Pick of the Litter: 'Chelsea Walls'

Recommended at SXSW Film 2002

Pick of the Litter: 'Chelsea Walls'

Ghost World: 'Chelsea Walls'

If the walls of the Chelsea Hotel could talk, they might sound depressed, or drunk, or creatively inflamed, or burnt by love, or any other number of conditions common to artists and junkies and bohemians, the likes of which -- Bob Dylan, Jimi Hendrix, Sid Vicious -- made those very walls so famous. They might sound like Nicole Burdette, the playwright of Chelsea Walls, the work on which actor/novelist Ethan Hawke based his feature directorial debut of the same name. Or, those walls might sound like Dylan Thomas, another famously drunk Chelsea resident. It was Thomas' Under Milk Wood that Burdette based her own play upon, and it is Thomas' legacy that inspires Hawke: "[The film] is about people who have that dream of wanting to be Dylan Thomas and go chasing that ghost."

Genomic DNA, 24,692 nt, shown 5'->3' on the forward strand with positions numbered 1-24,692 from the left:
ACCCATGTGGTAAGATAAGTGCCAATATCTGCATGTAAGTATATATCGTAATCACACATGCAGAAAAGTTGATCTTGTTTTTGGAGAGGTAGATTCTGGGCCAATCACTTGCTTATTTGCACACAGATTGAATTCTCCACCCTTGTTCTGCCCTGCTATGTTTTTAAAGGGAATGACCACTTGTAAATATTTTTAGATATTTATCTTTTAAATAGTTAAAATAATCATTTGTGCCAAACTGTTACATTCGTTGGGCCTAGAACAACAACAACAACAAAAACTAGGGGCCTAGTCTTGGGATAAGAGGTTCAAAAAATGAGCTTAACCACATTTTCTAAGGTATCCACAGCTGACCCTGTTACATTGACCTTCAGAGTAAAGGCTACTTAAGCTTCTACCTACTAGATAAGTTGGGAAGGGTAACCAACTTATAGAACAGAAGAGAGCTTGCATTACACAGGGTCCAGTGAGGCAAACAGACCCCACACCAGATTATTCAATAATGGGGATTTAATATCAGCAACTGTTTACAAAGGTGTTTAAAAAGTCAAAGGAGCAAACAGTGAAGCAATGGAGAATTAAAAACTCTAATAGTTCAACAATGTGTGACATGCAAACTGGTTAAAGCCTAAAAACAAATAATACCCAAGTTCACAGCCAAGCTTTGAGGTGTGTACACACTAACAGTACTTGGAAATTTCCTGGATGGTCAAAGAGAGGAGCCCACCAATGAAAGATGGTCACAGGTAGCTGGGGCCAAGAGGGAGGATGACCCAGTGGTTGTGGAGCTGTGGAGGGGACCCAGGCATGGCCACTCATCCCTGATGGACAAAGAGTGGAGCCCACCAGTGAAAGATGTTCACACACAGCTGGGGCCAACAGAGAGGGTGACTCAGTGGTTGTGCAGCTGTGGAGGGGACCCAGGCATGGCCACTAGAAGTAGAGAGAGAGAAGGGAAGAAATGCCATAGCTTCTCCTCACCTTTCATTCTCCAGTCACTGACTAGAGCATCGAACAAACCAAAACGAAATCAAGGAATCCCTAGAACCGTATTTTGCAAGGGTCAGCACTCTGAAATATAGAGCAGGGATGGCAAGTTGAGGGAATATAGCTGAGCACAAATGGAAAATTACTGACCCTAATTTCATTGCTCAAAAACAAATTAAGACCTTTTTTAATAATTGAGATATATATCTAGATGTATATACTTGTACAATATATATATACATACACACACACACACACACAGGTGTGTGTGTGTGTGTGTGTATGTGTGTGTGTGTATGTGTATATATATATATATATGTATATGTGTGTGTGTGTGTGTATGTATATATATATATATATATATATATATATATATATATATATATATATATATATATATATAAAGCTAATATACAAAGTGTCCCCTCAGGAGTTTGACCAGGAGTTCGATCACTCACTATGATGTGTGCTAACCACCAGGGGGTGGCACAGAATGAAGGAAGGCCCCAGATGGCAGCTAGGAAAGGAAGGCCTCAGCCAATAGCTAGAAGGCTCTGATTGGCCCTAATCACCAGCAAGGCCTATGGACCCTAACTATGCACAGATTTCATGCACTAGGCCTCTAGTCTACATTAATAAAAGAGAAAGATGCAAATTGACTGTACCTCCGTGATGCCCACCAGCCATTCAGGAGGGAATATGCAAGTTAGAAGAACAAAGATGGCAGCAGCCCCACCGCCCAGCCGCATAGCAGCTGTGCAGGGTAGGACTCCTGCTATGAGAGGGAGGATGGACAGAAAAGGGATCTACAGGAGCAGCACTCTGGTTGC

A moody, sometimes mesmerizing look at the titular hotel and its damaged residents, Chelsea Walls benefits from the intimacy inherent to digital video. "With digital, the aesthetic is never going to be your strongest suit," says Hawke. "So your strongest suit is going to be what you have to say: the performance and the writing."

The performances here, uniformly stirring, come from Hawke's friends and colleagues: Steve Zahn, Robert Sean Leonard, wife Uma Thurman, Kevin Corrigan, Kris Kristofferson, even a cameo from Richard Linklater. Their stories range from the mundane (fractured love from the luminous Rosario Dawson) to the surreal (legendary jazz singer Jimmy Scott incoherently riffing on gambling). They work not so much a cohesive narrative but rather as a triumph of moments -- lyrical, angsty, haunted.

Chelsea Walls screens Monday, March 11, 5:30pm, at the Paramount Theatre; Tuesday, March 12, 9:30pm, at the Convention Center; and Friday, March 15, 10pm, at the Arbor Theatre. Director Ethan Hawke will be in attendance at the Tuesday night screening.

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